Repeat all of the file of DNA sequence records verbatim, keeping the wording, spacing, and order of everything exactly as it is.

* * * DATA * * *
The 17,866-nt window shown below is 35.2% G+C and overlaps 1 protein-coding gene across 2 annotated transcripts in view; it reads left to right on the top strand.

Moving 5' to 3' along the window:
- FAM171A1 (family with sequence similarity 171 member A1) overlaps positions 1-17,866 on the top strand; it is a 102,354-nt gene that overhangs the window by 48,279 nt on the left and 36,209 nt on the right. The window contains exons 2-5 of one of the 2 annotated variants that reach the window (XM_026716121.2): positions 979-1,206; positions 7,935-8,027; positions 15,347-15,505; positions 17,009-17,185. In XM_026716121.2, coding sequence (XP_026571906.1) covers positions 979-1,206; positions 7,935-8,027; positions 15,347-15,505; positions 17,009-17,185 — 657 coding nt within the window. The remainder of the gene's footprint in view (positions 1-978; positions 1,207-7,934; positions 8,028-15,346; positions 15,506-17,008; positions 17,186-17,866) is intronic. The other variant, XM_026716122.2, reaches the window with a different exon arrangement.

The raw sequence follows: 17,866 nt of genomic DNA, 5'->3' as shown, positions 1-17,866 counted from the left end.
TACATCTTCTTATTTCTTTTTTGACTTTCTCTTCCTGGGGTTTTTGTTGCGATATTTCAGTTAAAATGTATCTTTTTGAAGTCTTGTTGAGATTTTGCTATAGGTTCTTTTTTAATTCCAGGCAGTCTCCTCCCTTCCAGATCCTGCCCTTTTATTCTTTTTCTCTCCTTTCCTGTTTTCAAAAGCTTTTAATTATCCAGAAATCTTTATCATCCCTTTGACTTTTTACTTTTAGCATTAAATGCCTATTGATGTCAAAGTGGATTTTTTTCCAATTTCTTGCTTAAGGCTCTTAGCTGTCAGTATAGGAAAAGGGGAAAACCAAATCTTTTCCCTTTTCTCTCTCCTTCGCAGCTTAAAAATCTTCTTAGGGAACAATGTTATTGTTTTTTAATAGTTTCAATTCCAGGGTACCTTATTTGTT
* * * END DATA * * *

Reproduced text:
The 17,866-nt window shown below is 35.2% G+C and overlaps 1 protein-coding gene across 2 annotated transcripts in view; it reads left to right on the top strand.

Moving 5' to 3' along the window:
- FAM171A1 (family with sequence similarity 171 member A1) overlaps positions 1-17,866 on the top strand; it is a 102,354-nt gene that overhangs the window by 48,279 nt on the left and 36,209 nt on the right. The window contains exons 2-5 of one of the 2 annotated variants that reach the window (XM_026716121.2): positions 979-1,206; positions 7,935-8,027; positions 15,347-15,505; positions 17,009-17,185. In XM_026716121.2, coding sequence (XP_026571906.1) covers positions 979-1,206; positions 7,935-8,027; positions 15,347-15,505; positions 17,009-17,185 — 657 coding nt within the window. The remainder of the gene's footprint in view (positions 1-978; positions 1,207-7,934; positions 8,028-15,346; positions 15,506-17,008; positions 17,186-17,866) is intronic. The other variant, XM_026716122.2, reaches the window with a different exon arrangement.

The raw sequence follows: 17,866 nt of genomic DNA, 5'->3' as shown, positions 1-17,866 counted from the left end.
TACATCTTCTTATTTCTTTTTTGACTTTCTCTTCCTGGGGTTTTTGTTGCGATATTTCAGTTAAAATGTATCTTTTTGAAGTCTTGTTGAGATTTTGCTATAGGTTCTTTTTTAATTCCAGGCAGTCTCCTCCCTTCCAGATCCTGCCCTTTTATTCTTTTTCTCTCCTTTCCTGTTTTCAAAAGCTTTTAATTATCCAGAAATCTTTATCATCCCTTTGACTTTTTACTTTTAGCATTAAATGCCTATTGATGTCAAAGTGGATTTTTTTCCAATTTCTTGCTTAAGGCTCTTAGCTGTCAGTATAGGAAAAGGGGAAAACCAAATCTTTTCCCTTTTCTCTCTCCTTCGCAGCTTAAAAATCTTCTTAGGGAACAATGTTATTGTTTTTTAATAGTTTCAATTCCAGGGTACCTTATTTGTT